As a change from "Bad hymns," we like to invite in some older hymn-writers, to tell them where they went wrong. Today we welcome St John Henry Newman, author of hymns such as Lead, kindly Light, and Praise to the Holiest in the height, which are hardly ever sung in really hip churches these days. Now, why is that?
St John Henry Newman - where did he go wrong?
E: Welcome, John, and congratulations on your Canonization - I was really rooting for you. Now, your first hymn starts:
Lead, kindly Light, amid th'encircling gloom, lead Thou me on! The night is dark, and I am far from home; lead Thou me on! Keep Thou my feet; I do not ask to see The distant scene; one step enough for me.Not very snappy, is it? I suppose you never used to play the guitar, did you? Or shake the tambourine?
JHN: That's true, Eccles, I did try to introduce these to the Birmingham Oratory, but the traddies wouldn't have it. So how can I bring my hymn up to date?
E: Well, taking the tune of Walk in the Light, how about rewriting it as:
Lead, lead, Kindly Li-ight, Lead, lead, Kindly Li-ight, Lead, lead, Kindly Li-ight, Lead on, as I'm far from home!
Watson, the night is dark and we are far from home.
JHN: Yes, I think that would work. So Verse 2 could be:
Keep, keep Thou my fee-eet, Keep, keep Thou my fee-eet, Keep, keep Thou my fee-eet, One step's the right thing for me!E: You're learning quickly, John. This is the sort of hymn that Catholic congregations are singing these days. None of your flowery language!
JHN: Can we do something about Praise to the Holiest in the height, Eccles? It comes from my poem The Dream of Gerontius.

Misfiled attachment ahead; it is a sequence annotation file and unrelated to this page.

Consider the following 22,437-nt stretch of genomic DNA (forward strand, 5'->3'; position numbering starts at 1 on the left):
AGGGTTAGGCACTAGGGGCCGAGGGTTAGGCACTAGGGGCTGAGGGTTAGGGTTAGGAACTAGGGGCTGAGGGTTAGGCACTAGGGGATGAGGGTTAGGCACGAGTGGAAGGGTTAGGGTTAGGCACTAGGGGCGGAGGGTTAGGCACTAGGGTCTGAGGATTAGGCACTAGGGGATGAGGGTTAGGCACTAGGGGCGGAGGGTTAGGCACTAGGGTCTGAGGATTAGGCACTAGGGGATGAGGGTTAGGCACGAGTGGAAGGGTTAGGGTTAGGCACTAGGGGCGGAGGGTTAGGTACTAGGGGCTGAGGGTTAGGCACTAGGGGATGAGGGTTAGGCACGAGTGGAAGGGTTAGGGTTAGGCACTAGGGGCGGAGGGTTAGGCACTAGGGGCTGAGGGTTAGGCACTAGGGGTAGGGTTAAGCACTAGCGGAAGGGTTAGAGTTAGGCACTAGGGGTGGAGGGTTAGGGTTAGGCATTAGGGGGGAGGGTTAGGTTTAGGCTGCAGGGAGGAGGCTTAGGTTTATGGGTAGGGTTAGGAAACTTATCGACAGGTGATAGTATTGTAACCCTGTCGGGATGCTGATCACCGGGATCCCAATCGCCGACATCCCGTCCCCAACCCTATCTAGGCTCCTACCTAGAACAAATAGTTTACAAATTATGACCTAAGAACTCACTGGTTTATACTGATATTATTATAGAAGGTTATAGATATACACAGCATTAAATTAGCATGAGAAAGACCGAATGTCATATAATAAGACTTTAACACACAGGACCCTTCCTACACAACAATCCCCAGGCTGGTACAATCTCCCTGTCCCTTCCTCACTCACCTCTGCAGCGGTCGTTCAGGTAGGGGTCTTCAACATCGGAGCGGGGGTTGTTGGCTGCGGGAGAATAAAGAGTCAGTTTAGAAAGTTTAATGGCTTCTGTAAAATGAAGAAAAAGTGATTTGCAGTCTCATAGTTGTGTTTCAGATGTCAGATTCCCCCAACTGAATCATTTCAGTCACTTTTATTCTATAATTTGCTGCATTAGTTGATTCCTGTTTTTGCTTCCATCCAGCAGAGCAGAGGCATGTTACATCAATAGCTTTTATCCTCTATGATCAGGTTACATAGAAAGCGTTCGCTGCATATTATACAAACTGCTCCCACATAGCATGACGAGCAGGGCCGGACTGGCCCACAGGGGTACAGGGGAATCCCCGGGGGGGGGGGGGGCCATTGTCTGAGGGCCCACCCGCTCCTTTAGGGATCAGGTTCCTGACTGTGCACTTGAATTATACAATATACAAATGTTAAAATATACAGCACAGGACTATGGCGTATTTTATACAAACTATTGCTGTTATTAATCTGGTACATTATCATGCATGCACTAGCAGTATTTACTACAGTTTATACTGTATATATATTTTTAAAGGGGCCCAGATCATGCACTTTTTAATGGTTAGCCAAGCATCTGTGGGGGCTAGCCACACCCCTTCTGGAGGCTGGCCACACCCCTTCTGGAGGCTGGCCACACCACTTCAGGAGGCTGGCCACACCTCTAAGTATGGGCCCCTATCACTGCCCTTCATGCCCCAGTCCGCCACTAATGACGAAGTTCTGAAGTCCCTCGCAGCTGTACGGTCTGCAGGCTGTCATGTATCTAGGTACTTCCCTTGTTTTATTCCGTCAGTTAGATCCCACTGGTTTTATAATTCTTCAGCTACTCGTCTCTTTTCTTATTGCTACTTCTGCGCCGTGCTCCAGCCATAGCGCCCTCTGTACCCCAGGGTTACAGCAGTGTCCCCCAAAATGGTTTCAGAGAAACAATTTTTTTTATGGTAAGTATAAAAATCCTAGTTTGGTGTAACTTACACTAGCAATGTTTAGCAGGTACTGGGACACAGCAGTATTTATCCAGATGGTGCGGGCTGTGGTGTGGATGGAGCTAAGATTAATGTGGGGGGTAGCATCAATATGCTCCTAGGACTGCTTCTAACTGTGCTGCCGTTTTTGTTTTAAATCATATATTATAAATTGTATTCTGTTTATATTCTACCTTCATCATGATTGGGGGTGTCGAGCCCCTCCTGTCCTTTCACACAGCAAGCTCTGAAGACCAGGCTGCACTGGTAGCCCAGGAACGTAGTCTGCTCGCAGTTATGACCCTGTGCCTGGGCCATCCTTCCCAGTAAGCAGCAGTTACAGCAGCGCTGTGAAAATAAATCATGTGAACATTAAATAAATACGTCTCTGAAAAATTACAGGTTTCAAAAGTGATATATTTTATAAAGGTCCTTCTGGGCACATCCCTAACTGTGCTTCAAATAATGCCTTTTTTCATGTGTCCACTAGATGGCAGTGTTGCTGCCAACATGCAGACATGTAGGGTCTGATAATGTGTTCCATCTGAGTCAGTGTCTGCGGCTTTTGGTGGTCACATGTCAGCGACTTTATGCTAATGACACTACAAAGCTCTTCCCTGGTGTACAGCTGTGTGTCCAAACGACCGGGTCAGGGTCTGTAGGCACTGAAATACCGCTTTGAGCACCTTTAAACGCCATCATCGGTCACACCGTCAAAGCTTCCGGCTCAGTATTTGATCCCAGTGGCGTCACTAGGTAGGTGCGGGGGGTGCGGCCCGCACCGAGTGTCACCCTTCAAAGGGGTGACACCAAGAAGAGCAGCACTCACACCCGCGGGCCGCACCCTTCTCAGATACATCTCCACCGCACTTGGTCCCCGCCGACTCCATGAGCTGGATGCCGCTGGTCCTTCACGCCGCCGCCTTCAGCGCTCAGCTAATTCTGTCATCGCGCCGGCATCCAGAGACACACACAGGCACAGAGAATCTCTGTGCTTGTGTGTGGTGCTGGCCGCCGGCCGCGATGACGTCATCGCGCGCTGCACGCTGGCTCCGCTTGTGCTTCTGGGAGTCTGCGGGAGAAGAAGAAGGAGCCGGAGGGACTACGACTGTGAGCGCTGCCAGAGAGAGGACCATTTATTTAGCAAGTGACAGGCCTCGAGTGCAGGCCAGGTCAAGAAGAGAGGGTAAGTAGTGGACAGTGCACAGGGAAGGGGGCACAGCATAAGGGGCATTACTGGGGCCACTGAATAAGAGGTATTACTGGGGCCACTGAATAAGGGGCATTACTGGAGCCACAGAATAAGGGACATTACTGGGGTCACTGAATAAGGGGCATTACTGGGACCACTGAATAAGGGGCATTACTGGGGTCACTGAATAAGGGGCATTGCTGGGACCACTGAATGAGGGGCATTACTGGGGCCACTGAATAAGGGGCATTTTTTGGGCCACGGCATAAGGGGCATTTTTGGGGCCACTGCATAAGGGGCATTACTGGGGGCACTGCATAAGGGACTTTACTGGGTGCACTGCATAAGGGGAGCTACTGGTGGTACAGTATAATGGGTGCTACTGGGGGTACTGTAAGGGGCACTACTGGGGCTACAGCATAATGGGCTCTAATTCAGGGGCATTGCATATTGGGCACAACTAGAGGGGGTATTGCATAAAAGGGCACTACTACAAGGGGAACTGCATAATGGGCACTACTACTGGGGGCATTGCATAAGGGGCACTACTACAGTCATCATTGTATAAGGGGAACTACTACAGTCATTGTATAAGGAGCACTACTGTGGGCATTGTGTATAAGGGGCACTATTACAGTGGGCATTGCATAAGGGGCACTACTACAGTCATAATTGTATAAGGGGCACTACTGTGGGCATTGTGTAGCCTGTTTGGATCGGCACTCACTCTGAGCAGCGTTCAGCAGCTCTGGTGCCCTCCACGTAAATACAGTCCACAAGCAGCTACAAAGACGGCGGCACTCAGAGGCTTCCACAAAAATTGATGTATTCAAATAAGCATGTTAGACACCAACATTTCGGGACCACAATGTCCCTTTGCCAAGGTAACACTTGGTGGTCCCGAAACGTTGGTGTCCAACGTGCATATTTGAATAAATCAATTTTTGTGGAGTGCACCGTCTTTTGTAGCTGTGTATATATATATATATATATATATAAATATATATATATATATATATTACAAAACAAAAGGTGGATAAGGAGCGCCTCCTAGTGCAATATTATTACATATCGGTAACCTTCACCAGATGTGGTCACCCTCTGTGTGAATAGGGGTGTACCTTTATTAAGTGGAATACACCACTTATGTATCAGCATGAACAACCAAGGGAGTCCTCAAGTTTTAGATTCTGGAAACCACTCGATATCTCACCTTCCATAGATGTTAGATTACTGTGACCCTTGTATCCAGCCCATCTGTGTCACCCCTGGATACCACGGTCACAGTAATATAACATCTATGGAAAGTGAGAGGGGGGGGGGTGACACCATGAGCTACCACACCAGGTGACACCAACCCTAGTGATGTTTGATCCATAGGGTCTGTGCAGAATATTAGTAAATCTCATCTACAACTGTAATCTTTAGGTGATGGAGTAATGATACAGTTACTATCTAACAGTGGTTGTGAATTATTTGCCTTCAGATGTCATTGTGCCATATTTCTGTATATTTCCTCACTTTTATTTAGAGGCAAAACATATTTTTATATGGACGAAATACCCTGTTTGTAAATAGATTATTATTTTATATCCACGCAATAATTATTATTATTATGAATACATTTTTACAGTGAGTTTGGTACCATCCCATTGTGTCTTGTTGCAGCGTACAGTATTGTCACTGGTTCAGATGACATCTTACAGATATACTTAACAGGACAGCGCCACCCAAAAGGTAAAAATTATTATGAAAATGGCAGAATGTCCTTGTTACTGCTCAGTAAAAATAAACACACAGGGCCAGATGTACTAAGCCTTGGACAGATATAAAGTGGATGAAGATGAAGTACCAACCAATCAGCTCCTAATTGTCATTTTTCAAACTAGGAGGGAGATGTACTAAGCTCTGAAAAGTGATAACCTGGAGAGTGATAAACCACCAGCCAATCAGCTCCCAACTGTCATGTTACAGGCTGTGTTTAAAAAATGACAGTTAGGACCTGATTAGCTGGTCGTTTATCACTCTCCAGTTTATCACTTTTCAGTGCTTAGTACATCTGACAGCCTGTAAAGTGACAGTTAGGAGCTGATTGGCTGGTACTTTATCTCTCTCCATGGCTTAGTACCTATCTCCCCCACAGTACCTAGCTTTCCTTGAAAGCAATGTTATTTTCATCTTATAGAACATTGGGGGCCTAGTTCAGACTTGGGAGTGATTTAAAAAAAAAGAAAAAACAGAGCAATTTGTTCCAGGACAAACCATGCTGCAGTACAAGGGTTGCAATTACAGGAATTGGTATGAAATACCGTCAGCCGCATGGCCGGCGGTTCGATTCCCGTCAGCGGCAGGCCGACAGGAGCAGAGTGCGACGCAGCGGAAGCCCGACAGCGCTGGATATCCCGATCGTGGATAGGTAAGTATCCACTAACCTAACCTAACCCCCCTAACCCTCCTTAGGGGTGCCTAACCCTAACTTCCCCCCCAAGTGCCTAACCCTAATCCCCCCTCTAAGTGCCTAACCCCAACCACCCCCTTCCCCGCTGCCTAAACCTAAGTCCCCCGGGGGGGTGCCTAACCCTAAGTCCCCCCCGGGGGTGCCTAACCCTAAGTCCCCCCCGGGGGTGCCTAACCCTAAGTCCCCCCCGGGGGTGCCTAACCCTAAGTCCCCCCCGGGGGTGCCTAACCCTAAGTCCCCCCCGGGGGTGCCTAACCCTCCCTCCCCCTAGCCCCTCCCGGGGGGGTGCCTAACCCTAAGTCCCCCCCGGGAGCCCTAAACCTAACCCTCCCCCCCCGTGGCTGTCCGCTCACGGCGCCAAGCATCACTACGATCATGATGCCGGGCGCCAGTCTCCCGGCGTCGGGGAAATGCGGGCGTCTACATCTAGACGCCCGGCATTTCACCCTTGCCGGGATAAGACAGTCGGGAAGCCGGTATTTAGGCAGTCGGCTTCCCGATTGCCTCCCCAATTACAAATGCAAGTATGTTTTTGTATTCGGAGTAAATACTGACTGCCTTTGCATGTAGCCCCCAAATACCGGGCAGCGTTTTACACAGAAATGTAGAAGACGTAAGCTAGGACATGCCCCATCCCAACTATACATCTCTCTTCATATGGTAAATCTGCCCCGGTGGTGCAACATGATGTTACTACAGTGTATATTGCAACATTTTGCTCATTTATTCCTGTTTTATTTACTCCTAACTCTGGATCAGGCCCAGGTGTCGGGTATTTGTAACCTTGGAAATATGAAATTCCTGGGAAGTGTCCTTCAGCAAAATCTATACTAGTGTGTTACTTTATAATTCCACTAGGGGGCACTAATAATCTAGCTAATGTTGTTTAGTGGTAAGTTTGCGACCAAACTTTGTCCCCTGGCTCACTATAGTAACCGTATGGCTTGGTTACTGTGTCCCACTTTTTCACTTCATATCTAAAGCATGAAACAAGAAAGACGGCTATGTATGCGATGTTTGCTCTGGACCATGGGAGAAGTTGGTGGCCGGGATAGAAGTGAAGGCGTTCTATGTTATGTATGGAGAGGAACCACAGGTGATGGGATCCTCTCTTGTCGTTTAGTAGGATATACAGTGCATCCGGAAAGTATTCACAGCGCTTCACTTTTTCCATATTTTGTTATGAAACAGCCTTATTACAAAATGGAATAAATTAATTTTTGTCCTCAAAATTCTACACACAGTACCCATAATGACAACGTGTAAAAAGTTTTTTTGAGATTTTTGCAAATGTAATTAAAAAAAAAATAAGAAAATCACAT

Gerontius, catching up on some sleep.
E: Gerontius? I suppose it's too late to give him a more with-it name? The Dream of Dave, maybe? Well, let's see how it starts:
Praise to the Holiest in the height, And in the depth be praise; In all His words most wonderful, Most sure in all His ways.E: I think the problem here, John, is that there are at least four different ideas in that verse. And later on you get very involved in sin and redemption, and all that sort of Jesus-stuff, whereas modern congregations should be singing about how happy they are.
JHN: Yes, I think I'm getting the hang of this now. Could I use the tune of "Follow me, follow me?"
When we're up in the heights, or we feel a little blue, Oh we like to praise our holy holy Friend, For He sorted us out, yes He did, for me and you, So we're saved, yes we're saved, and that's the end. Chorus: Praise the Lord, praise the Lord, praise the holy holy Lord... (ad libitum)
When we're up in the heights, or we feel a little blue...
E: Very good, John. You got through the main points of your hymn much more quickly that time, didn't you?
JHN: Thanks for your wise advice, Eccles. Now I see how real hymn-writers work.
E: Oh, by the way this "Cor ad cor loquitur" motto is a bit rigid. How about "Cor, strike a kindly light"?